Many business owners and entrepreneurs face complex tax and financial challenges when they contemplate residing in a high-tax jurisdiction like the United States for an extended period while maintaining their international business interests. In this blog post, we will explore the tax implications and potential strategies for non-US citizens with a small business and a Controlled Foreign Corporation (CFC) who wish to study in the US for five years while managing their cash flow efficiently.
Understanding the CFC and Taxation
Controlled Foreign Corporations (CFCs) are foreign entities controlled by US shareholders, and they can have intricate tax consequences. The US taxation of CFCs typically includes Subpart F income, which is currently subject to US corporate tax. To avoid double taxation, you may need to pay over 90% of the current US corporate tax in your foreign jurisdiction.
Dealing with Accumulated Retained Earnings
If you can wait to access your CFC's profits for five years, it's essential to consider the tax implications of accumulated retained earnings. In the US, C Corporations with accumulated earnings above $250,000 without a valid purpose may face additional taxes. However, the treatment of CFCs can differ from domestic corporations. Consulting with a tax professional who specializes in international tax planning is crucial to determine how this would impact your specific situation.
Avoiding the 20% US Tax on Qualified Dividends
If you require immediate access to your CFC's profits during your stay in the US, you may want to explore strategies to avoid the 20% US tax on qualified dividends. One potential approach is to secure a loan using your CFC's unlisted stocks as collateral.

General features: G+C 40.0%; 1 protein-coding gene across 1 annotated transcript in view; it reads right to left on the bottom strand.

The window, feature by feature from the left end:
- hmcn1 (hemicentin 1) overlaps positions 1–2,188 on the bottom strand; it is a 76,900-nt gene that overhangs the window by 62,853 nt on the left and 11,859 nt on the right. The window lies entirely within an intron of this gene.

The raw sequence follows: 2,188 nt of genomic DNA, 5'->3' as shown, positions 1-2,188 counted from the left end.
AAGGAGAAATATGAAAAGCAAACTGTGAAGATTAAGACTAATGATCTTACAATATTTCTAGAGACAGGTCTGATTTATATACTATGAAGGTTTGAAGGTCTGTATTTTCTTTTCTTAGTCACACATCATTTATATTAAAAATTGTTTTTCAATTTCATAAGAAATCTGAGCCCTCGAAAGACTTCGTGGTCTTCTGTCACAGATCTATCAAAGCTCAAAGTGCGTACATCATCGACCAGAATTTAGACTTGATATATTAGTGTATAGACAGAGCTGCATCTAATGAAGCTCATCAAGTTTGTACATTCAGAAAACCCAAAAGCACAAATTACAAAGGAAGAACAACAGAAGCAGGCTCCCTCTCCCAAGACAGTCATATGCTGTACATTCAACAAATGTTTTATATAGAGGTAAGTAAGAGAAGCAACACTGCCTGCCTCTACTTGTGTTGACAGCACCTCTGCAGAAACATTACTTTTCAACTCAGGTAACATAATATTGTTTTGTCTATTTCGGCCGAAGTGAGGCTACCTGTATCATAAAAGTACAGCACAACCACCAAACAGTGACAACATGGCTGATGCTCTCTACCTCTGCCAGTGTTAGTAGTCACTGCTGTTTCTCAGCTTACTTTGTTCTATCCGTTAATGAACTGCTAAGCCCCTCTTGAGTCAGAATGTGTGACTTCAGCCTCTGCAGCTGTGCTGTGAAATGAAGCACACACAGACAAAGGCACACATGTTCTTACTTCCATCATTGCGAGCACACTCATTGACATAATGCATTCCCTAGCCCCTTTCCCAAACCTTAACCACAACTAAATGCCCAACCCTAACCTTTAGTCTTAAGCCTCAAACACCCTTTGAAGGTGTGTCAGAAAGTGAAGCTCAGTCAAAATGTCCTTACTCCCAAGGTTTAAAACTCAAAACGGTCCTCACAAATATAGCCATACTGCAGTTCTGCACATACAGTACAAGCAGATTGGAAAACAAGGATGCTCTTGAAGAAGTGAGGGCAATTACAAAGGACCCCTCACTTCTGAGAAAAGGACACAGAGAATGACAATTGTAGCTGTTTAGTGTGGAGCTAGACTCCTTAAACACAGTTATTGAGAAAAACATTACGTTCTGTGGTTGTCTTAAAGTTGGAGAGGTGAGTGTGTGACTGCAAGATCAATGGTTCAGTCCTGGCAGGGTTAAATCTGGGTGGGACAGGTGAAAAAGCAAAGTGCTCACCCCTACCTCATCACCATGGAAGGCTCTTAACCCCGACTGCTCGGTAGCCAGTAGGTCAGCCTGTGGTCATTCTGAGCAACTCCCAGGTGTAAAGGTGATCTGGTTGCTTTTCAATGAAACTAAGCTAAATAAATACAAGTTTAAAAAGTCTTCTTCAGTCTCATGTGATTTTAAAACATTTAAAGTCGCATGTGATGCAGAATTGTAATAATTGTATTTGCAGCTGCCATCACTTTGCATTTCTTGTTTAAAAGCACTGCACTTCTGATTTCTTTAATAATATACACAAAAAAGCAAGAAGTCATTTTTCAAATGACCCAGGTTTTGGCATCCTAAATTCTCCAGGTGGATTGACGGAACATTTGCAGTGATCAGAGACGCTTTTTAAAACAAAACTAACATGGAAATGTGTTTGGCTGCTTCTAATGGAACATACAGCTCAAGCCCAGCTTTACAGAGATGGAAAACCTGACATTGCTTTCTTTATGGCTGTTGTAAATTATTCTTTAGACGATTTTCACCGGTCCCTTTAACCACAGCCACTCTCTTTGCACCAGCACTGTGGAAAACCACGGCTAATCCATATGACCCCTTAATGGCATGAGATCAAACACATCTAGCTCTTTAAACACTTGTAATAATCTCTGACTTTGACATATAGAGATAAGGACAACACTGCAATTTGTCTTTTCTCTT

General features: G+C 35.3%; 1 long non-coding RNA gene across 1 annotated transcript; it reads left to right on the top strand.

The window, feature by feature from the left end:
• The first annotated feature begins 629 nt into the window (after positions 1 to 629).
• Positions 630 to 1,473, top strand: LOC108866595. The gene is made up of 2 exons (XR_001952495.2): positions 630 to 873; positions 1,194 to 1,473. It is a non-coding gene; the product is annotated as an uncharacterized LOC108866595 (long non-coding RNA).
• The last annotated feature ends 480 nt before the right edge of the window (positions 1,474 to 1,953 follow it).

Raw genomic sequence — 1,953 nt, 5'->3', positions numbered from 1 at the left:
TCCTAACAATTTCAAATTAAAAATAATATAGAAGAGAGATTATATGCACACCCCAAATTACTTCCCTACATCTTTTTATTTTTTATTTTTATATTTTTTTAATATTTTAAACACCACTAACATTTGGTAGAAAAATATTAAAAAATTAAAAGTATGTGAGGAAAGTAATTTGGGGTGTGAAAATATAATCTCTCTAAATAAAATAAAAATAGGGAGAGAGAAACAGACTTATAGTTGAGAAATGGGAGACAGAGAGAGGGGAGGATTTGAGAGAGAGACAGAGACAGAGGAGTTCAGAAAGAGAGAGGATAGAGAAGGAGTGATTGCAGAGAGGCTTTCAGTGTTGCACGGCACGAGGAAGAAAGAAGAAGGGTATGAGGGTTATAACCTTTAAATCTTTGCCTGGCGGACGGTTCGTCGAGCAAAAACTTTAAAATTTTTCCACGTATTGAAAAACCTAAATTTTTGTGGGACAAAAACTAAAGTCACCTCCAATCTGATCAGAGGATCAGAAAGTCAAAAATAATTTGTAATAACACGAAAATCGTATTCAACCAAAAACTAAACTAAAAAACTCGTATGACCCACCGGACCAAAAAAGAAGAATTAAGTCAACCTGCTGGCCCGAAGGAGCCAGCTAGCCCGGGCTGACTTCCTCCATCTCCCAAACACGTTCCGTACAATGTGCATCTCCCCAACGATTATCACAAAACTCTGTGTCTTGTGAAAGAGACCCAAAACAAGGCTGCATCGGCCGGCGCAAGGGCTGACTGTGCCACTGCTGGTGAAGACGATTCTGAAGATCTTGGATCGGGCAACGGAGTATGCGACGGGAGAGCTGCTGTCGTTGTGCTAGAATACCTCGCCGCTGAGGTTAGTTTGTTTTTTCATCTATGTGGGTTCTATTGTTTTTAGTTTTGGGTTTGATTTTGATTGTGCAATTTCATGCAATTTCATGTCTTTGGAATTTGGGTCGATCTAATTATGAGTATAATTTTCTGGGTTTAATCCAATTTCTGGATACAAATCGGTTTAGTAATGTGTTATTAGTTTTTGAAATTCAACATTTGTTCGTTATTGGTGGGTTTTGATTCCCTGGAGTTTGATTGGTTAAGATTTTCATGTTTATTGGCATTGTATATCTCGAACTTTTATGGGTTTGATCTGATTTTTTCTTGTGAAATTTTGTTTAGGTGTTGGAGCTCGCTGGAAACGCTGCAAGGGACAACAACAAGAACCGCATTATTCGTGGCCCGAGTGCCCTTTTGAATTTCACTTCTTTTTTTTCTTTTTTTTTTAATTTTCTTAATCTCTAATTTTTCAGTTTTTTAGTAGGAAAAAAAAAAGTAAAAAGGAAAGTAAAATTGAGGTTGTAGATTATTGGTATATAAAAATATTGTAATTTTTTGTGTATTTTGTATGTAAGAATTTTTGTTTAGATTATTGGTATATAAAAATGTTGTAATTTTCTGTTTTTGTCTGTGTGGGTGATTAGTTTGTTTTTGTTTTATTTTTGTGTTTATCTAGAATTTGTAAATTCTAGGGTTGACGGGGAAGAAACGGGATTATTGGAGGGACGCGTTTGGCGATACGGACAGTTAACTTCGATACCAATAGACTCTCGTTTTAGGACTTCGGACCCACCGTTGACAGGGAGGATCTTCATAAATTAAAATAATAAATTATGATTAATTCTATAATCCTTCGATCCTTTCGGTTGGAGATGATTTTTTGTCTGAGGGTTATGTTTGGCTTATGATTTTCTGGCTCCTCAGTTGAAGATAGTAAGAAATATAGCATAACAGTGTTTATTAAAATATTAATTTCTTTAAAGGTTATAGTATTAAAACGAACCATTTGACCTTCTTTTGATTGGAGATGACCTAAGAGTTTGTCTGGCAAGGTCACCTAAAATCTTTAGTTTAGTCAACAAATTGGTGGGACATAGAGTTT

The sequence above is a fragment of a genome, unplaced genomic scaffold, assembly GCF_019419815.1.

Utilizing Unlisted Stocks as Collateral
Securing a loan with unlisted stocks can be a complex but viable option. Publicly traded stocks are more commonly used as collateral, but unlisted stocks can also be valuable assets. Here's how you might proceed:
- Purchase Publicly Traded Stocks: Initially, you could have your CFC purchase publicly traded stocks or ETFs. This can help diversify your holdings and increase the appeal of using these assets as collateral.
- Corporate Split: After purchasing these publicly traded stocks, consider a corporate split. Create two entities: CFC A (the original) and CFC B (which holds the public stocks). CFC B should ideally generate minimal expenses and profits to maintain a tax-neutral position.
- Use CFC B as Collateral: Approach lenders with CFC B's public stocks as collateral. Lenders may assess this as a lower-risk transaction since CFC B primarily holds low-risk assets. Your intuition about the lower risk of such holdings is valid.
Minimum and Typical Loan Values and Interest Rates
The minimum and typical loan values for loans secured by unlisted stocks can vary significantly depending on the lender, your financial standing, and the assets you offer as collateral. In most cases, lenders may not be interested in small-scale transactions and could prefer loan amounts in the range of $500,000 to $1 million or more.
Interest rates for loans secured by unlisted stocks are likely to be higher than those secured by publicly traded stocks. While it's challenging to provide precise figures, interest rates could be roughly three times higher due to the perceived risk involved in unlisted stocks.
Navigating the complexities of international taxation and financing can be challenging, and it's essential to consult with tax professionals, financial advisors, and legal experts who specialize in international business and tax law. Additionally, exploring other financial strategies, such as investment opportunities or alternative methods to access funds during your stay in a high-tax jurisdiction, may provide more flexible options.
In summary, while using unlisted stocks as collateral for loans is a feasible option, it's just one piece of the puzzle. Tailoring your strategy to your specific situation, seeking expert advice, and exploring alternative approaches will help you achieve your financial and educational goals while abiding by tax regulations.